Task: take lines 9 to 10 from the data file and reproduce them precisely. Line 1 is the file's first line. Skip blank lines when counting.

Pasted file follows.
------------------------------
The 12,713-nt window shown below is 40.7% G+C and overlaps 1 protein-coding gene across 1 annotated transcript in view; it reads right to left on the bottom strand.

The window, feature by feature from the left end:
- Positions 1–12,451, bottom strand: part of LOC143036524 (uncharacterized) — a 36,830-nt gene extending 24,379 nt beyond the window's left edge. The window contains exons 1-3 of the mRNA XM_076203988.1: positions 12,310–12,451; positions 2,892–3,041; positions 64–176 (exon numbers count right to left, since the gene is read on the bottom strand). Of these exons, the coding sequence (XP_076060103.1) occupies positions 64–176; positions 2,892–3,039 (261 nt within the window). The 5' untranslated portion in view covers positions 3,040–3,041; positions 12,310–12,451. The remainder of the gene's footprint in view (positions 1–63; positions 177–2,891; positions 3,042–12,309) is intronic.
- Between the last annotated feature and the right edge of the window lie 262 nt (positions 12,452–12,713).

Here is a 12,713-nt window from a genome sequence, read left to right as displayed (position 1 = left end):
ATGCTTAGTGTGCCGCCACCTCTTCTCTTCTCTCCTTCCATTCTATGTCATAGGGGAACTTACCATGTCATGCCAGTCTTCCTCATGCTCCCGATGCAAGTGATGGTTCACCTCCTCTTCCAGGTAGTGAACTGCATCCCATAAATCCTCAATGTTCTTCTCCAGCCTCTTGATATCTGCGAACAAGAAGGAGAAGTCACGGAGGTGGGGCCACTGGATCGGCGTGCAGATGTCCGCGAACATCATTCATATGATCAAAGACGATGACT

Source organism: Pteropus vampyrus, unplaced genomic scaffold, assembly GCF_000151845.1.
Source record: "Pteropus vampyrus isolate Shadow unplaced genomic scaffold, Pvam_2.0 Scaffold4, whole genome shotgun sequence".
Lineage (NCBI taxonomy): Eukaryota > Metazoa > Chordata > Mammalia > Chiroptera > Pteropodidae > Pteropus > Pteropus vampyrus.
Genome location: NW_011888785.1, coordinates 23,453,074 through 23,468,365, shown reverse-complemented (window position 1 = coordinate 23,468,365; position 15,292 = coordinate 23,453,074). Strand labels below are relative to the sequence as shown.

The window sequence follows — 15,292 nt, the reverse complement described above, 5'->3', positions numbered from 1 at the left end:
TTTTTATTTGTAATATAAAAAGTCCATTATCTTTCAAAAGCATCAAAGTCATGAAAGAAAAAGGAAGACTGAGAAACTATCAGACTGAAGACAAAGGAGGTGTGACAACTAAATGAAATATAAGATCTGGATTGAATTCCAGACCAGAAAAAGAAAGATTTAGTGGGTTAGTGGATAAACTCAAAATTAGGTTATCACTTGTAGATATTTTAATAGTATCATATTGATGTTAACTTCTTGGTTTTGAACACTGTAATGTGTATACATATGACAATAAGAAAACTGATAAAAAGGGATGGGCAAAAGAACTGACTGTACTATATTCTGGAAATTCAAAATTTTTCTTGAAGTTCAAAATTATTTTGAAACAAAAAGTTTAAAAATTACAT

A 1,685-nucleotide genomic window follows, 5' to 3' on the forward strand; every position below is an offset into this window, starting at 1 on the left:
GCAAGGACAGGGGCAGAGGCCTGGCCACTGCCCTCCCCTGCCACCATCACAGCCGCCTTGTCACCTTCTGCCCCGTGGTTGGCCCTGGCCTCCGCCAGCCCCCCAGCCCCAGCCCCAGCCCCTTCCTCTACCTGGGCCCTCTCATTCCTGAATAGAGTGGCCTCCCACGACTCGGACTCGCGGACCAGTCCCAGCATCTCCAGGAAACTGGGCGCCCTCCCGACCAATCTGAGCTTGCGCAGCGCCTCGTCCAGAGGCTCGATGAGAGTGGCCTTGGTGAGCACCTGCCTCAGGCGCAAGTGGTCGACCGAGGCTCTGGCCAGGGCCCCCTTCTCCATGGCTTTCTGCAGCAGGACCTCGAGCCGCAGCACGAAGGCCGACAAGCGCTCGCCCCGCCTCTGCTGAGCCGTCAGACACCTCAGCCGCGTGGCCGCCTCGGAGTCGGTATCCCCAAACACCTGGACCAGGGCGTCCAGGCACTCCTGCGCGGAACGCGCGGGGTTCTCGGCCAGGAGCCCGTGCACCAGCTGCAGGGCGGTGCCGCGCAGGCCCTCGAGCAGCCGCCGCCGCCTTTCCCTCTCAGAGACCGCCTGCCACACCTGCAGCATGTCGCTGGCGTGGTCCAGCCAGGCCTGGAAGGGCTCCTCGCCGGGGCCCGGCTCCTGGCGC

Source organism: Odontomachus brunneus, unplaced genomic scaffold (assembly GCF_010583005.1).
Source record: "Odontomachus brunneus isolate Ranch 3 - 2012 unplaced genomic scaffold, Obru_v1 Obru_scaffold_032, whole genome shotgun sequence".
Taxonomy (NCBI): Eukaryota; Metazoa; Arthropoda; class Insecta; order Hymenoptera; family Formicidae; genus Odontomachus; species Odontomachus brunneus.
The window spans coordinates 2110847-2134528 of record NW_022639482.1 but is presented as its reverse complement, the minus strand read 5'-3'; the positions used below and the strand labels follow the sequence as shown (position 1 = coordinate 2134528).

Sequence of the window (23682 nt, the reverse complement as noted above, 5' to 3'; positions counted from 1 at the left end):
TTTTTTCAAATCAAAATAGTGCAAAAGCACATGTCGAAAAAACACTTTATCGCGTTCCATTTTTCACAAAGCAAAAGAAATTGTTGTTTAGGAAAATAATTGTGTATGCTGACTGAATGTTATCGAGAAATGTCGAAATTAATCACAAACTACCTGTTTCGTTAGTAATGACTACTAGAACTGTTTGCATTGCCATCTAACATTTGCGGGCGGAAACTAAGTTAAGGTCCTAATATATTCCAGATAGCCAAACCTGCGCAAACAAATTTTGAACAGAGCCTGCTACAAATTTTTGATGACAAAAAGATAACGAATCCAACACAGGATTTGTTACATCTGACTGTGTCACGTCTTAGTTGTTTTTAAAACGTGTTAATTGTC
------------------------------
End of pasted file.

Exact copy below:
Lineage (NCBI taxonomy): Eukaryota > Metazoa > Chordata > Mammalia > Chiroptera > Pteropodidae > Pteropus > Pteropus vampyrus.
Genome location: NW_011888785.1, coordinates 23,453,074 through 23,468,365, shown reverse-complemented (window position 1 = coordinate 23,468,365; position 15,292 = coordinate 23,453,074). Strand labels below are relative to the sequence as shown.